MANAGEMENT OF ASSOCIATED CONDITIONS — Conditions commonly associated with HFpEF include hypertension, atrial fibrillation (AF), coronary artery disease, hyperlipidemia, obesity, anemia, diabetes mellitus, chronic kidney disease (CKD), and sleep-disordered breathing . In general, these conditions are managed using approaches similar to those used to treat the general population or other forms of HF; there is no evidence for HFpEF-specific management of these conditions.
When management of a comorbid condition competes with the management of HFpEF, we prefer to use treatments that reduce mortality for the comorbid condition rather than use a HFpEF-specific therapy (eg, angiotensin converting enzyme [ACE] inhibitors are preferred over sacubitril-valsartan for diabetes); none of the HFpEF-specific pharmacotherapies have been shown to reduce mortality. In many patients, the second-line or third-line therapies for a comorbid condition overlap with therapy for HFpEF (eg, sodium-glucose co-transporter 2 [SGLT2] inhibitors), as discussed immediately below and elsewhere in the topic.
●Choice of antihypertensive agents – For patients with HFpEF, the choice of antihypertensive agent depends on the absence or presence of comorbid conditions and the severity of hypertension.
●Patients without compelling indications for specific antihypertensive therapies – In patients with HFpEF who do not have a compelling indication for a specific antihypertensive therapy, diuretics and mineralocorticoid receptor antagonists (MRAs) can be used for the initial treatment of hypertension (see 'Preferred therapies for symptomatic patients' below). If the patient’s blood pressure is not at goal despite maximum tolerated doses of diuretics and an MRA, we typically add antihypertensive agents known to be safe in patients with HFpEF (eg, sacubitril-valsartan, angiotensin II receptor blocker [ARB], calcium channel blocker). (See 'Secondary therapies' below.)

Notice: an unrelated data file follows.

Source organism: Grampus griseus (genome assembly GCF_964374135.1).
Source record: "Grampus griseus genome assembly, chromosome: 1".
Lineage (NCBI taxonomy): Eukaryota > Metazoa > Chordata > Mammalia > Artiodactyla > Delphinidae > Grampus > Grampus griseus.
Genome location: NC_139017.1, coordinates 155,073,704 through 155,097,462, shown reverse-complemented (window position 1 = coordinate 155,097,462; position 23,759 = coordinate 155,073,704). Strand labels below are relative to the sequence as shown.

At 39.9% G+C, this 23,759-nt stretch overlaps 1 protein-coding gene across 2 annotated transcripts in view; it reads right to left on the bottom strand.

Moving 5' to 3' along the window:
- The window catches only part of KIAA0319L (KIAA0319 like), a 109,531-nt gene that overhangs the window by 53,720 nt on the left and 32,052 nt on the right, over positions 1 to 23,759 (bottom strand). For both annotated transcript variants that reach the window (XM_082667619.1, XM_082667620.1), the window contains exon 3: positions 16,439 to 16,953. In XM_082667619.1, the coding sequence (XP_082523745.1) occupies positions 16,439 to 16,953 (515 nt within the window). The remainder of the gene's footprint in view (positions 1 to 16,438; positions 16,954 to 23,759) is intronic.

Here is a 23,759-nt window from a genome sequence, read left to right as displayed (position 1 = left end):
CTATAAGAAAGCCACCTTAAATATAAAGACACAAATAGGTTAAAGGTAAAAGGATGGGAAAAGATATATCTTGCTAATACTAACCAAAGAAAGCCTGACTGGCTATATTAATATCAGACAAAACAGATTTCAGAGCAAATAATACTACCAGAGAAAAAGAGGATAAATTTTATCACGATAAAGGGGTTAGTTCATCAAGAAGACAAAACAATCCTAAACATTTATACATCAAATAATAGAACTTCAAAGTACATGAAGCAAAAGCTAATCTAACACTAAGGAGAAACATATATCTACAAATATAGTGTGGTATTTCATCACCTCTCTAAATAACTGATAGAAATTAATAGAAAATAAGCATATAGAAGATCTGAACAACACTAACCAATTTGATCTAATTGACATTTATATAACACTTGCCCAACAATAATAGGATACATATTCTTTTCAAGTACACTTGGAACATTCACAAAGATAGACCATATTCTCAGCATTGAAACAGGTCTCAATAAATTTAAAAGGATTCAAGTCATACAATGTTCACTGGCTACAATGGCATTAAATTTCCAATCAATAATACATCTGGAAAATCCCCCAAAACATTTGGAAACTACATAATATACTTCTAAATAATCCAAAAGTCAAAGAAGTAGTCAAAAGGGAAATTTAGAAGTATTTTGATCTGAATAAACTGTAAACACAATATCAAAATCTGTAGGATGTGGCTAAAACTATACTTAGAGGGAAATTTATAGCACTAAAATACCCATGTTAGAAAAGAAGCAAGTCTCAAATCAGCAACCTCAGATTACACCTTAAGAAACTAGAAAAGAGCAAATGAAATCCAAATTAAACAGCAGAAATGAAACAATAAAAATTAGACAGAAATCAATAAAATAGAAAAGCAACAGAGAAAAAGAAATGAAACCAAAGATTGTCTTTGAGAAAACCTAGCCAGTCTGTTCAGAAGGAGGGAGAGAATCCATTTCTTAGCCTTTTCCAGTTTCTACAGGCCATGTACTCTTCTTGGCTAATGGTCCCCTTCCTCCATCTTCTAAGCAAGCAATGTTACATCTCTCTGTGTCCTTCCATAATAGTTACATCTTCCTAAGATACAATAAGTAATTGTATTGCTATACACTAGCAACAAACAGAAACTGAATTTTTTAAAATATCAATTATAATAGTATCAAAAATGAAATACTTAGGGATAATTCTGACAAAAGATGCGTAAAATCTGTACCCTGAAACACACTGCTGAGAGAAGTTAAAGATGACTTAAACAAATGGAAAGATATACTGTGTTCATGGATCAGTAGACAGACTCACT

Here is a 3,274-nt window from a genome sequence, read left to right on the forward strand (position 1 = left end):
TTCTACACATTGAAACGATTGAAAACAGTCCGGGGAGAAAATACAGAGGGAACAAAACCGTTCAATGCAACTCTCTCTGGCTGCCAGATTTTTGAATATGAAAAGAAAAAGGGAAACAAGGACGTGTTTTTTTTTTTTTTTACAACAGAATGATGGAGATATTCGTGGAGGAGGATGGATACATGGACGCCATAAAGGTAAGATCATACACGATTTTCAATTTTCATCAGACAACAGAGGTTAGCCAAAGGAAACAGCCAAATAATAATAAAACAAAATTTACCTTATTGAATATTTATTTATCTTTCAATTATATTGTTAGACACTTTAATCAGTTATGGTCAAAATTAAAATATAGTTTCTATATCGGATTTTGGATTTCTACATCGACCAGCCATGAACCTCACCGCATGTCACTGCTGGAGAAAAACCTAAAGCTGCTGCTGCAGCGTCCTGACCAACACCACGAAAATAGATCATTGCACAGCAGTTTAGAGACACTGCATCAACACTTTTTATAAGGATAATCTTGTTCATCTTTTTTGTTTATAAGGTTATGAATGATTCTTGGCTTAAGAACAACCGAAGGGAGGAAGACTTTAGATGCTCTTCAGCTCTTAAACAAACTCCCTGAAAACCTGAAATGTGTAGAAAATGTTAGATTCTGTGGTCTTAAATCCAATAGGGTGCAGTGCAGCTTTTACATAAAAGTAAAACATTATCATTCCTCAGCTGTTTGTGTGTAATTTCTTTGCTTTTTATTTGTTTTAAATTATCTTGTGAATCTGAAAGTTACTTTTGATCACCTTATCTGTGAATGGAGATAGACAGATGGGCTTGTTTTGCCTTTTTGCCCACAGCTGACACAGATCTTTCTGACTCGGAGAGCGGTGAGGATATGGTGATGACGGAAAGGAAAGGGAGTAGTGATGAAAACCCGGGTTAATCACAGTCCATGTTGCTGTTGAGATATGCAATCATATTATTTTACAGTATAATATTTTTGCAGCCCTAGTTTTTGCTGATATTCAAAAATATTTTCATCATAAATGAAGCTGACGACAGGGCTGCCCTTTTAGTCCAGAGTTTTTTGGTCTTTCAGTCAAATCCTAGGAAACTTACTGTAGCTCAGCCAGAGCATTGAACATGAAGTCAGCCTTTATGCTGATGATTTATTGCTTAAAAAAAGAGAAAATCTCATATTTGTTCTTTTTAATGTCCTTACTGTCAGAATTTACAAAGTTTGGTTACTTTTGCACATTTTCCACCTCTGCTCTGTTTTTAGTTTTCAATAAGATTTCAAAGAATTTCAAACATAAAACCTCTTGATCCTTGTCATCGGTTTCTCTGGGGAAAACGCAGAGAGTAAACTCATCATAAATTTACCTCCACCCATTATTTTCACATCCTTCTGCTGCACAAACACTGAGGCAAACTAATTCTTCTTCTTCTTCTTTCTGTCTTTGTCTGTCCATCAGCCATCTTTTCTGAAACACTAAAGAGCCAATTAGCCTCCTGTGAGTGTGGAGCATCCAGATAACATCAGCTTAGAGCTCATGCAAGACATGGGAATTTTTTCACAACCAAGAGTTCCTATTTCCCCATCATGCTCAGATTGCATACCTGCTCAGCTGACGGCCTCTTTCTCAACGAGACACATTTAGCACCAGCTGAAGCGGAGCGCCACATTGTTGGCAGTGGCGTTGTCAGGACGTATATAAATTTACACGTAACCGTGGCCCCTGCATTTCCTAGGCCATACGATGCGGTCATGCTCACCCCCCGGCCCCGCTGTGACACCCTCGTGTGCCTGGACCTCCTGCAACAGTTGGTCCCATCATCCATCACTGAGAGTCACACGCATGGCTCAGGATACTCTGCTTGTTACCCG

●Patients with compelling indications for specific antihypertensive therapies – Many patients with HFpEF have hypertension and other comorbid conditions (eg, diabetes, CKD) that should be treated with first-line therapies for those conditions (typically ACE inhibitors or ARBs), which should be used before starting HFpEF-specific therapies such as an MRA. (See 'Therapy for patients with HF and elevated BNP' below.)
For persistent hypertension despite optimal comorbid-specific therapies, we typically add antihypertensive agents known to be safe in patients with HFpEF. (See "Treatment of hypertension in patients with diabetes mellitus" and "Overview of hypertension in acute and chronic kidney disease" and 'Secondary therapies' below.)
●Blood pressure goals – The typical blood pressure goal for patients with HFpEF is similar to the blood pressure goal for the general population. However, if a patient with HFpEF has uncontrolled symptoms of HF or repeated HF hospitalizations despite reasonable control of blood pressure, we reduce the goal blood pressure. When treating to a lower blood pressure goal, we carefully monitor dose adjustments; patients with HFpEF can have an exaggerated hypotensive response to vasodilator therapy [10,11]. Further details on blood pressure treatment goals can be found elsewhere. (See "Treatment of hypertension in patients with heart failure", section on 'Treatment of hypertension in patients with heart failure with preserved ejection fraction (HFpEF)' and "Goal blood pressure in adults with hypertension", section on 'Patients with heart failure'.)
Atrial fibrillation — Patients with HFpEF and AF are managed according to clinical practice guidelines that apply to all patients with HF . A complete discussion of AF in patients with HFpEF can be found elsewhere. (See "The management of atrial fibrillation in patients with heart failure", section on 'Heart failure with preserved ejection fraction'.)